Genesis 12:1–2

"I will bless those who bless you, and him who dishonors you I will curse, and in you all the families of the earth shall be blessed" (12:3).

Our Creator would have been entirely just to pass all of us by and leave us in our sin when Adam broke the covenant of works in Eden. We did not fulfill the terms of our probation even though we had every advantage in the garden, and we rejected His rightful authority as Lord when we sought to make ourselves the final determiner of right and wrong. Of course, this sin was not without consequences, for we were all cut offœ from God's blessed presence when we sinned in Adam (Gen. 3:24). Yet the Lord decided to show grace to some, which means that for the elect, this estrangement would not be eternal. Not everyone would feel His just wrath. Some would benefit from the covenant of grace that God enacted to destroy sin and Satan (v. 15). However, all of the benefits of this covenant of grace would not come at once, for they would be progressively revealed and unfolded through several other covenants, the first of which was the covenant of Noah that established a reliable environment in which God could do His work for His people (8:20-22).

The next covenant under the umbrella of the covenant of grace is God's covenant with Abraham. In the Abrahamic covenant, the Lord reveals His grace in a manner that is particularly clear, for unlike Noah, Abraham started out as a pagan. He was called out of paganism (Gen. 12:1; Josh. 24:2) and given promises of a good land, a great nation, a great name, and tremendous blessing for him and, ultimately, for all of the families of the world (Gen. 12:1-3). And all of this was promised before God officially ratified the covenant, changed Abram's name to Abraham, and ordained the visible covenant sign and seal (15; 17).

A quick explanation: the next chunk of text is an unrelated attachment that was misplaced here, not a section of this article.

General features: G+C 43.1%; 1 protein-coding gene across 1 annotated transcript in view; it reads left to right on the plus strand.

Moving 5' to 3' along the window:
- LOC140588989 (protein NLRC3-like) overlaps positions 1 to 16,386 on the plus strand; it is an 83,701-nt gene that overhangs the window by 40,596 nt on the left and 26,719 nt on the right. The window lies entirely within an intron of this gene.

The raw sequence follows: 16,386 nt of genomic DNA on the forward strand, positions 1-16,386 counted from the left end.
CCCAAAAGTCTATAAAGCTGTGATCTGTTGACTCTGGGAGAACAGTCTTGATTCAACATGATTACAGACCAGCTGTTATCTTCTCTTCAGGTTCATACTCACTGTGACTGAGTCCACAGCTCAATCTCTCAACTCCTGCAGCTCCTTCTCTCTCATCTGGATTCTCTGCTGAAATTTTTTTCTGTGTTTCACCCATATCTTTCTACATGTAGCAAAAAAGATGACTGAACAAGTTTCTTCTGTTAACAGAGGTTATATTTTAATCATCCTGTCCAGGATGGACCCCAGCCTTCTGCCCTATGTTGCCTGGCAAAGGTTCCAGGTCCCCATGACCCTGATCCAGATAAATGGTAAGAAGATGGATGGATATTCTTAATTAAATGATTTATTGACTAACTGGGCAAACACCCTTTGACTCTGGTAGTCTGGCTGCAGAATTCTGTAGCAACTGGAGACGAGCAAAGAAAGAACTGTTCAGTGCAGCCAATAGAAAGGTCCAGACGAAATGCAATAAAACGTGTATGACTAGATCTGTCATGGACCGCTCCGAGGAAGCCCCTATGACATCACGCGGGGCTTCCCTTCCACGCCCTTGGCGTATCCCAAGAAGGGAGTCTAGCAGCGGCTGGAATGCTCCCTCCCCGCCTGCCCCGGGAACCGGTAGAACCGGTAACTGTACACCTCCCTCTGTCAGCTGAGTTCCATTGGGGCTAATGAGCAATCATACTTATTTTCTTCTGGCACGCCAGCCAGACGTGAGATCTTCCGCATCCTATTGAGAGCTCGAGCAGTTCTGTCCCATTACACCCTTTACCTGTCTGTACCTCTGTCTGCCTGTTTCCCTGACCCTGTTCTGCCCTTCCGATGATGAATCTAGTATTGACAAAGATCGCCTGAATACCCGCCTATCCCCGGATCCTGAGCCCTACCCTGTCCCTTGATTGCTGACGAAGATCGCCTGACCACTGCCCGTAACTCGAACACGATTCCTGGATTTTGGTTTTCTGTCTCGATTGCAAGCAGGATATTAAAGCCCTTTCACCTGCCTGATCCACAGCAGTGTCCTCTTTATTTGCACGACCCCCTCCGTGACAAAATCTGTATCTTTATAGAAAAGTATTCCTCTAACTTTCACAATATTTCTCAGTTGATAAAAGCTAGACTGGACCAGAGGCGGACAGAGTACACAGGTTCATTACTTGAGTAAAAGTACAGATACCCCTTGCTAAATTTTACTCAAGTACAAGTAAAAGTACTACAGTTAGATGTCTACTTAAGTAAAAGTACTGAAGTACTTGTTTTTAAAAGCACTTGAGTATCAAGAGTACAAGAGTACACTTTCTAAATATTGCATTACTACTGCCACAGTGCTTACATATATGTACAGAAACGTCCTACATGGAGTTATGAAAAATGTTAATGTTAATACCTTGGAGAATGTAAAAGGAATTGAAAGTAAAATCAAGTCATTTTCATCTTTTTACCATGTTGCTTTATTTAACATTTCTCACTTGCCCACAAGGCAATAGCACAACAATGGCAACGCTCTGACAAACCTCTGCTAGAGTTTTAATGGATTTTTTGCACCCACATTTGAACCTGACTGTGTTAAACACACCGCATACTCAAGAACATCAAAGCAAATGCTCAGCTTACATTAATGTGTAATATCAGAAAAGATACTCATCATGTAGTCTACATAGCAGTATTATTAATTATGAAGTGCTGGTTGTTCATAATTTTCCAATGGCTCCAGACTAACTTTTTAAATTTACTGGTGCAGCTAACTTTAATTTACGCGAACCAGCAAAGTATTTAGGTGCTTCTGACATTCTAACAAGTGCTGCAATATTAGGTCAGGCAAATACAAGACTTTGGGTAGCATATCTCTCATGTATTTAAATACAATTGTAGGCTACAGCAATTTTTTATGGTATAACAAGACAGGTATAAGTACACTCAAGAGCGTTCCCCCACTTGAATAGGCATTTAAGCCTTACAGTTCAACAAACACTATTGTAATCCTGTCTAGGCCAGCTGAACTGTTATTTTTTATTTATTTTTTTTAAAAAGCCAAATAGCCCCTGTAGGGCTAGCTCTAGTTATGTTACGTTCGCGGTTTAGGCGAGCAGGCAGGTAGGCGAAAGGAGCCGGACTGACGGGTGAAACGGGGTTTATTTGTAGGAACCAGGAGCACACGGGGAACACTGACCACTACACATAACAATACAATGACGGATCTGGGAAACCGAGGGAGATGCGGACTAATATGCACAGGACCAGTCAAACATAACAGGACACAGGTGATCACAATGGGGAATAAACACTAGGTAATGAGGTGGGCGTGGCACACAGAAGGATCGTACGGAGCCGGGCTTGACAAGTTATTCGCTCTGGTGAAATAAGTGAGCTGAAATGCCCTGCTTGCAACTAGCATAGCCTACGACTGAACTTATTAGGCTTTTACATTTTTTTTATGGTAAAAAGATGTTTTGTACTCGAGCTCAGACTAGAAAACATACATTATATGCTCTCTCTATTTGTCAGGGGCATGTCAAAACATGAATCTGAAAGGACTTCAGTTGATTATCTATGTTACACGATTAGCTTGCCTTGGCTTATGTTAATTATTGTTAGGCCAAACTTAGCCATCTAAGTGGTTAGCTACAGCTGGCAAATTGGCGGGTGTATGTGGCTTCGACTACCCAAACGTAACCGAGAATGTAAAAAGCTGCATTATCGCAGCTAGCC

In Genesis 15, we find the unmistakable revelation that although Abram and his descendants would have covenant obligations, God alone would ultimately ensure the success of His promises. Verse 1 records the point at which the Lord reminded Abram that He was going to give the patriarch a great reward. Abram did not understand how this could be because he had no heir and no one to whom the reward could be passed on (vv. 2-3). But the Lord graciously responded to this doubt, reiterating His promise to give the patriarch descendants that no one would be able to number (vv. 4-5). All that Abram had was God's word of promise, but that was enough. He trusted our Creator, and on account of his faith alone, God declared him righteous (v. 6). As we have seen in our study of Paul's letter to the Romans, it is by faith alone that the Lord declares us righteous today (Gal. 2:15-16).

Coram Deo

Faith demonstrates that justification is the work of God to which we contribute nothing. Justifying faith receives and rests in the Lord's promises through Jesus Christ and nothing else. Abraham was declared righteous because He recognized that the Lord justifies us apart from our efforts. We are justified when we recognize this, that only He can ensure the success of His covenant promises, which He has kept in Christ Jesus our Lord.

For Further Study